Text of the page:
Cheats and Walkthroughs
It's 8:28 AM, reads my iPad. I live two blocks from work, so I never have to rush over in the morning. I like to be at my desk a little after 9:00, which means I need to leave by, well, pretty much 9:00. You know a developer's gotten it right, however, when you tell youself "oh, just one more try."
I'd turned off Bit.Trip.Runner the night before because my girlfriend has asked me to grill some chicken for dinner. My apartment complex's grill is a few floors down. It's a nice night out, so I know we're going to eat downstairs and when we come back up, likely spend the night catching up on TV with a few beers. In essence, it means no more Bit.Trip.Runner for the night. So, just before grilling, I quickly squeezed in a few more rounds with stage 1-11, the level before you encounter the first boss.
1-11, you are a son of a bitch. It's tremendously longer than any stage prior and thanks to Bit.Trip.Runner's one-hit-and-you're-back-to-the-start mechanic, there's enormous opportunity to mess up. Gamers happily engaged with these game-lengthening tactics in the 8-bit days, but that's not the norm anymore. Any game that relies on punishing the player for mistakes needs to provide gameplay with enormous reasons for starting over again, even after dying for what feels like the 100th time.
But like I said, it's 8:28 AM. I'm dressed but haven't packed up my stuff for work just yet. No coffee.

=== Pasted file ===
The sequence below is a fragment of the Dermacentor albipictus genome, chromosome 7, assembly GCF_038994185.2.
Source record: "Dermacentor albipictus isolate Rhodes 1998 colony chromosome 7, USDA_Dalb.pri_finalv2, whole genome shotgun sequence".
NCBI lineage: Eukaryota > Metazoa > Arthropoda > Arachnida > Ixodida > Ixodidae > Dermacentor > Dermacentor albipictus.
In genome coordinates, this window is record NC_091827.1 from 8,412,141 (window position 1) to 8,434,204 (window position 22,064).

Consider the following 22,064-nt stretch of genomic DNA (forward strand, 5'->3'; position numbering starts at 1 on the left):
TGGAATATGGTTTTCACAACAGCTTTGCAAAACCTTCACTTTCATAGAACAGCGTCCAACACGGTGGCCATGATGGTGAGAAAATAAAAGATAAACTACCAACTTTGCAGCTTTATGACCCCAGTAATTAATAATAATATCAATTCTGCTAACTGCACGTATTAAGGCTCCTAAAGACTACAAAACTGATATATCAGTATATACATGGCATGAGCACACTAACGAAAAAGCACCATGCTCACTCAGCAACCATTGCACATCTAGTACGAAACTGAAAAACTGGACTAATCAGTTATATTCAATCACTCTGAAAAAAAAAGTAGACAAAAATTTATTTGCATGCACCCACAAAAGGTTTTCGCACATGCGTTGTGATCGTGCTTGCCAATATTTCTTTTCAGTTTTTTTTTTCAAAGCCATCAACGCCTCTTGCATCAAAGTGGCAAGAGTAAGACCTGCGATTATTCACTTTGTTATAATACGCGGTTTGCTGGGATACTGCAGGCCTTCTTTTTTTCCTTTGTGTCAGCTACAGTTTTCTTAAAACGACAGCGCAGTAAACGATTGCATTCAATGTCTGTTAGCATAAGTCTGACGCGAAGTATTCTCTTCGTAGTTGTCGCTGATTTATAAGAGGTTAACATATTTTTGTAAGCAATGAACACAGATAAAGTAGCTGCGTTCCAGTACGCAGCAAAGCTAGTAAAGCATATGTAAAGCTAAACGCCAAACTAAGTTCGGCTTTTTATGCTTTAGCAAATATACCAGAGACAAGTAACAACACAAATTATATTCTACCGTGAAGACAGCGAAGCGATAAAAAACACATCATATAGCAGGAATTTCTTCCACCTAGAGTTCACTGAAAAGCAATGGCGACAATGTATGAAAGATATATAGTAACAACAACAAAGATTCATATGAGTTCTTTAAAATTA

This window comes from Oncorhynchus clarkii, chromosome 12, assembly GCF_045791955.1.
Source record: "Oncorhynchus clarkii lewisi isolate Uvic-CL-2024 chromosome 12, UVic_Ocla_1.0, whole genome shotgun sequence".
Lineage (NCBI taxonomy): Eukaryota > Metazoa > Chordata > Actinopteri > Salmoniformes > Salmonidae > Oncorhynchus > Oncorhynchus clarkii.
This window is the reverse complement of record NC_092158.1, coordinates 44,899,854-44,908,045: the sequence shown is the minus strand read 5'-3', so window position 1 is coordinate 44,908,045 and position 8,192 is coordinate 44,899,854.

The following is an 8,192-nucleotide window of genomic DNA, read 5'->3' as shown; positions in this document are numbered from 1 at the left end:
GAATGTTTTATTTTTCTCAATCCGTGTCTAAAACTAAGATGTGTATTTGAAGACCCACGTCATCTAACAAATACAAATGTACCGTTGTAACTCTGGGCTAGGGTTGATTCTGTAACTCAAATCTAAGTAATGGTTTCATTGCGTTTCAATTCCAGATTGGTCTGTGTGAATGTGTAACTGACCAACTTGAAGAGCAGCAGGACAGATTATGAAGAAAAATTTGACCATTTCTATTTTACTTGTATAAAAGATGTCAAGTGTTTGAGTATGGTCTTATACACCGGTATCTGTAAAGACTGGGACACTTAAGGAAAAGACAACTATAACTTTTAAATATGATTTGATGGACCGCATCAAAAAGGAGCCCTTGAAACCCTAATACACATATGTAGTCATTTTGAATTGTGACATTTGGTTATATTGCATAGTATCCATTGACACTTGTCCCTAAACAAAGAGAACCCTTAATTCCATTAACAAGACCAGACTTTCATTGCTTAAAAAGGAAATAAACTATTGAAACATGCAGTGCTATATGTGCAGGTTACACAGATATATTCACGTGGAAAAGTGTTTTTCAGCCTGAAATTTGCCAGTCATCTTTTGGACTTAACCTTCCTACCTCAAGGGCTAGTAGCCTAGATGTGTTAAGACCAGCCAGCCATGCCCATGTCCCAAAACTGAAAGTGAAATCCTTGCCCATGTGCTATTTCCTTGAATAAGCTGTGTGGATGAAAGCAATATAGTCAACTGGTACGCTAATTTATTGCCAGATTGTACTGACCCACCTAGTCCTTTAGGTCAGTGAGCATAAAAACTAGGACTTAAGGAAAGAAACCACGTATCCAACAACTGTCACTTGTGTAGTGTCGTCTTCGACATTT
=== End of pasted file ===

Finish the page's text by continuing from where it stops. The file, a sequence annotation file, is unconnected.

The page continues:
"Do you usually play video games before work? Like, to get pumped up?" asked an out-of-town friend sleeping on the couch for the next few days, who doesn't really play any video games. He last tried Final Fantasy 7.
"Uh, no," I responded, truthfully.
I try to sleep in as late as possible under every circumstance.
The minutes tick by as I keep failing at 1-11, sometimes making it a few screens further than the previous attempt, but usually flubbing something simple at the beginning, shaming my fingers. I was getting closer, though. One time, I quite clearly was a few presses away. I crack my neck.
I die, of course. Again. The goal line was, honestlyhonestly, within eyes-reach. "Damn!" remarked my friend. It says something about a game when a non-gamer can, too, get into the heat of the moment.
"One more run," I told myself, as my girlfriend headed out to work.
"What time is it?" I asked.
"8:58," she told me.
"Damn," I mumbled.
Then, it happened. The run. A few of the oh-so-precious golden collectibles are missed along the way, each one of them causing a mental twitch and more than once encouraging me to purposely die and hope for not just the run but the perfect run, but I resisted the urge. I made it through the last few, dangerous hoops. Victory is mine. Riding high, I decided to try my newfound luck at the boss stage.
Then, it happens. The run. I make it through the last few, dangerous hoops. Victory is mine.
I failed miserably. "Er, what time is it?" I asked one last time.
"9:02," said the friend.
Off to work I went.
From the moment Gaijin Games announced Bit.Trip.Runner, I was already a fan. I can't ask for much more from a game than a one-death 2D platformer wrapped in modernized 8-bit art and music. Make no mistake, my friends: it's hard as hell -- in a very good way -- and it reminded me how difficult it is for games to balance challenge and frustration.
Bit.Trip.Runner is available now via WiiWare.